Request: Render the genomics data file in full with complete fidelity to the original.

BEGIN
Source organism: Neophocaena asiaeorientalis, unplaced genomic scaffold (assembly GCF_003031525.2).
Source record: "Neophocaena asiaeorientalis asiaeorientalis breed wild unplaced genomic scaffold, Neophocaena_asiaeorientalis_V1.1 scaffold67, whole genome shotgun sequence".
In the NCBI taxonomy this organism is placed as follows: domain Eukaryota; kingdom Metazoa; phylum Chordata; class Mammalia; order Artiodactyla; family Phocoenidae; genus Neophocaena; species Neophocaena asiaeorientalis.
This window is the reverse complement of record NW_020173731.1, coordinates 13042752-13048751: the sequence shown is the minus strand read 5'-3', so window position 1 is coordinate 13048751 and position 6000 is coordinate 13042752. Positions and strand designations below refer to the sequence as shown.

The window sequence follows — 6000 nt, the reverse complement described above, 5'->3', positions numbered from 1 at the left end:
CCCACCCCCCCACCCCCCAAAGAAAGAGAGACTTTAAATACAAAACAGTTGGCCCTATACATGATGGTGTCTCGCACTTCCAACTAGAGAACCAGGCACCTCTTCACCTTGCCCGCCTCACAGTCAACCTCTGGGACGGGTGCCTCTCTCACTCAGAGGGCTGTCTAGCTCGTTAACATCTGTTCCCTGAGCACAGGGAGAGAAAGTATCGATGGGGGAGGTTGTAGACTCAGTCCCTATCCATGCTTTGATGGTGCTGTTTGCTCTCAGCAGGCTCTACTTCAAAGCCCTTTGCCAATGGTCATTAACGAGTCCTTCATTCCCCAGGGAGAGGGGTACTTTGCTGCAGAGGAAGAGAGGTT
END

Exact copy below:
Source organism: Neophocaena asiaeorientalis, unplaced genomic scaffold (assembly GCF_003031525.2).
Source record: "Neophocaena asiaeorientalis asiaeorientalis breed wild unplaced genomic scaffold, Neophocaena_asiaeorientalis_V1.1 scaffold67, whole genome shotgun sequence".
In the NCBI taxonomy this organism is placed as follows: domain Eukaryota; kingdom Metazoa; phylum Chordata; class Mammalia; order Artiodactyla; family Phocoenidae; genus Neophocaena; species Neophocaena asiaeorientalis.
This window is the reverse complement of record NW_020173731.1, coordinates 13042752-13048751: the sequence shown is the minus strand read 5'-3', so window position 1 is coordinate 13048751 and position 6000 is coordinate 13042752. Positions and strand designations below refer to the sequence as shown.

The window sequence follows — 6000 nt, the reverse complement described above, 5'->3', positions numbered from 1 at the left end:
CCCACCCCCCCACCCCCCAAAGAAAGAGAGACTTTAAATACAAAACAGTTGGCCCTATACATGATGGTGTCTCGCACTTCCAACTAGAGAACCAGGCACCTCTTCACCTTGCCCGCCTCACAGTCAACCTCTGGGACGGGTGCCTCTCTCACTCAGAGGGCTGTCTAGCTCGTTAACATCTGTTCCCTGAGCACAGGGAGAGAAAGTATCGATGGGGGAGGTTGTAGACTCAGTCCCTATCCATGCTTTGATGGTGCTGTTTGCTCTCAGCAGGCTCTACTTCAAAGCCCTTTGCCAATGGTCATTAACGAGTCCTTCATTCCCCAGGGAGAGGGGTACTTTGCTGCAGAGGAAGAGAGGTT